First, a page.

– Music similarity measures at different specificity levels

– Fusion of multimodal music information sources

– Music knowledge representation and reasoning

– Interactive music systems and retrieval

– (Adaptive) user interaction and interfaces

– User (context) models and personalization

– Real-world issues (unstructured and noisy data, scalability, formats, …)

– Evaluation methods and data understanding

– Cross-domain methodology transfer

MIRUM welcomes technical papers and a limited number of position papers (both  max. 6 pages) with novel, thought-provoking work and ideas relating to the  workshop topics. To stimulate the cross-disciplinary dialogue, authors from  neighboring fields working on similar challenges, who can demonstrate relevance and transferability of their work to the music domain are encouraged to contribute to the workshop too. All submissions must be formatted according to  the ACM Proceedings style and contain original work that is not being published  or under review elsewhere following the guidelines at http://www.acmmm11.org/content-workshop-papers-formatting-guidelines.html. Each  submission will undergo a double-blind reviewing process by at least 3 PC  members. All accepted papers will be published together with the ACM MM 2011  main conference proceedings and made available through the ACM digital library.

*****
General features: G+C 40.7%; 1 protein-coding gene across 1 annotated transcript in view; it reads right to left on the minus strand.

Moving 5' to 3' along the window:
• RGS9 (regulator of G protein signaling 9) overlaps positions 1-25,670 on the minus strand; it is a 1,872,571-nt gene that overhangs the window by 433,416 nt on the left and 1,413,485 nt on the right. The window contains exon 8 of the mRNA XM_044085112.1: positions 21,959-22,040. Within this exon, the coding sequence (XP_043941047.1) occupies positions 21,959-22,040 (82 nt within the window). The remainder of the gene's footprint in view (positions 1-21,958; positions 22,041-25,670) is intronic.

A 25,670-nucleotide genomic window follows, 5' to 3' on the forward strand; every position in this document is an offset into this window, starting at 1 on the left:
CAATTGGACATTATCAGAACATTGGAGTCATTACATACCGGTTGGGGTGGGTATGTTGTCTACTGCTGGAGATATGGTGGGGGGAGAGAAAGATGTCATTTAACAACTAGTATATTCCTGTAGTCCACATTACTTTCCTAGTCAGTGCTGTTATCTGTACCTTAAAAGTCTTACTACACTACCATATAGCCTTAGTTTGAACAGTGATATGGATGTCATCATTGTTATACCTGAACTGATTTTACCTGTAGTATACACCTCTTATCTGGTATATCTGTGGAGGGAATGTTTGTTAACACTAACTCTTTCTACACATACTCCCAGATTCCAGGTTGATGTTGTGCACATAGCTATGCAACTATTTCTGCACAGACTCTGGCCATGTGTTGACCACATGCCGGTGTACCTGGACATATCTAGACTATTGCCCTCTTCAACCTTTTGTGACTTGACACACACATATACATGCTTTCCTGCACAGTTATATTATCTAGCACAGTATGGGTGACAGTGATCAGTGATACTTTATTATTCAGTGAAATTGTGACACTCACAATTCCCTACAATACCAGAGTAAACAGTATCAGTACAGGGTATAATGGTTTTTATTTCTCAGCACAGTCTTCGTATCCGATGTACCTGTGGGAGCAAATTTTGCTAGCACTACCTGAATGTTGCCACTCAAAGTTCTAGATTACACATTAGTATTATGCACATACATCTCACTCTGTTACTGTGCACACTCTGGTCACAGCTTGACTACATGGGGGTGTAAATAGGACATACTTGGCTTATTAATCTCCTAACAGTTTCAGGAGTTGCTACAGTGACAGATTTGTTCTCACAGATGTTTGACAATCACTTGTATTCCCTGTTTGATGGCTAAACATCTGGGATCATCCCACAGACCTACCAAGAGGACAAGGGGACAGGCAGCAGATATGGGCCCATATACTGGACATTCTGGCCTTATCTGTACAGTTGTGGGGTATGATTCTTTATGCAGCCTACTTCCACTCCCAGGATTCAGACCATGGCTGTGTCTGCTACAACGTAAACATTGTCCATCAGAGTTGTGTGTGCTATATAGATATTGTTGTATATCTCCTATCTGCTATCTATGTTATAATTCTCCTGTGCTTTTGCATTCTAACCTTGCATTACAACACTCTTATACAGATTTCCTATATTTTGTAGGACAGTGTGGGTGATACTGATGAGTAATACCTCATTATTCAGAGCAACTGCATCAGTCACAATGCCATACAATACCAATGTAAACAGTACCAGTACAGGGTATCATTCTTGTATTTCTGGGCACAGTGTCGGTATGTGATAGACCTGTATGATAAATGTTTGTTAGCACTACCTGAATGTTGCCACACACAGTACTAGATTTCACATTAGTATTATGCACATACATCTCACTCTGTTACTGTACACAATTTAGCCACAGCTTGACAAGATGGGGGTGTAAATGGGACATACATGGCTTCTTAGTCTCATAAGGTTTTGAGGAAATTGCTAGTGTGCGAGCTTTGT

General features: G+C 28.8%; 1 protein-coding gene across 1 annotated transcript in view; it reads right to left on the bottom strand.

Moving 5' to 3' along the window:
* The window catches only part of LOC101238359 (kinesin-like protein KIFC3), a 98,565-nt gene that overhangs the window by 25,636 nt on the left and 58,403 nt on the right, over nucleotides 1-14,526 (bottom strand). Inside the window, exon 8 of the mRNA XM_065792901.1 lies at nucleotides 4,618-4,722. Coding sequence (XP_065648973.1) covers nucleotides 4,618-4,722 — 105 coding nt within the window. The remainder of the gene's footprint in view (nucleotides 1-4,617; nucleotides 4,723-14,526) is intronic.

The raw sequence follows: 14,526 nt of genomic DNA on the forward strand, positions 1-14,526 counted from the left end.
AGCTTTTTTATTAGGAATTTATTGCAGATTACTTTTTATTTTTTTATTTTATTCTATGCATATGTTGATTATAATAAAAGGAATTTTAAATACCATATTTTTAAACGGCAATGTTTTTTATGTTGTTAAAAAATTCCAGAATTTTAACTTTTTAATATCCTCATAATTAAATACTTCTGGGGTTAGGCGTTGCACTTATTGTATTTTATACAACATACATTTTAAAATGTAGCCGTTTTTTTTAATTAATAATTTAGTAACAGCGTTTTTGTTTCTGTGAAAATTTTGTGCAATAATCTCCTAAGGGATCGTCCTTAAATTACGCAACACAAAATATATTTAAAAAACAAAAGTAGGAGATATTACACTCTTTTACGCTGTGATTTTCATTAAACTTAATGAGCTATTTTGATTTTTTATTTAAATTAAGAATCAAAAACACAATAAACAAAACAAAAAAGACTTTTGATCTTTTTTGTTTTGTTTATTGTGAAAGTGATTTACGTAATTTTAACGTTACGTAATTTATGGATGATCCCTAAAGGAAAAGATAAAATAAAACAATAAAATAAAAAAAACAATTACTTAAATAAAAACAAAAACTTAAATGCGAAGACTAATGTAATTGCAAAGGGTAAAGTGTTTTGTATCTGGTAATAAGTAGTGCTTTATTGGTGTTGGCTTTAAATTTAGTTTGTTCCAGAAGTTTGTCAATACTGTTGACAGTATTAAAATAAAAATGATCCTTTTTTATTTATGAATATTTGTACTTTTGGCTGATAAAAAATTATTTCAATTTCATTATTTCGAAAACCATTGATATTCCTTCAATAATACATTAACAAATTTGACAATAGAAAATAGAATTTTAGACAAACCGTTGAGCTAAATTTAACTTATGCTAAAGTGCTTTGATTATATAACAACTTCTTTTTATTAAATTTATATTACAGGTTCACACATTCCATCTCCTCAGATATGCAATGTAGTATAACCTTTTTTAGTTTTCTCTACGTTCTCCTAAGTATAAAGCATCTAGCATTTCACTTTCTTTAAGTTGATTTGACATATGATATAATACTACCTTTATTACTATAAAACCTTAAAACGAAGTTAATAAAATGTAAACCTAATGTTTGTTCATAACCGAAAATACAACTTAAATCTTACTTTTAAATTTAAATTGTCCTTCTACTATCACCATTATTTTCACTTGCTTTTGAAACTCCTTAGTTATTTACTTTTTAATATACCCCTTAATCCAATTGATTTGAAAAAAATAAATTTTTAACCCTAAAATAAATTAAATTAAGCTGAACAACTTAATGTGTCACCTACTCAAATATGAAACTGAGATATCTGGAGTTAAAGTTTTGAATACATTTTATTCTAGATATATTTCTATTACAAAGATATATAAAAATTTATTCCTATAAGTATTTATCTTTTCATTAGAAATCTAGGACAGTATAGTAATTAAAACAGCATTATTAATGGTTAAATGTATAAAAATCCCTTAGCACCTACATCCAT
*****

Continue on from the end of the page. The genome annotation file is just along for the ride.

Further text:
Important dates:

Paper submission:June 19, 2011

Notification of acceptance: July 30, 2011

Camera-ready paper submission: September 5, 2011

ACM Multimedia 2011: November 28 – December 1 2011

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Por fim, uma chamada enviada pela querida Ana Lucia Araujo, direto de Washington DC.

Call for Papers: Music and the Other

Dr Anton Shekhovtsov will guest edit a special double issue of the journal Patterns of Prejudice on the role of music in the demonization of the Other, to be published at the beginning of 2013.

Since the end of the nineteenthth century, music has played an increasingly prominent role in constructing national identities and promoting various types of nationalist projects. Some of these projects turned to (largely re-invented) musical folk traditions as evidence of the rootedness and longevity of their nations. Later, music was often employed to show the grandeur of nation-states and empires. With the rise of illiberal nationalisms, many composers and performers contributed to the formation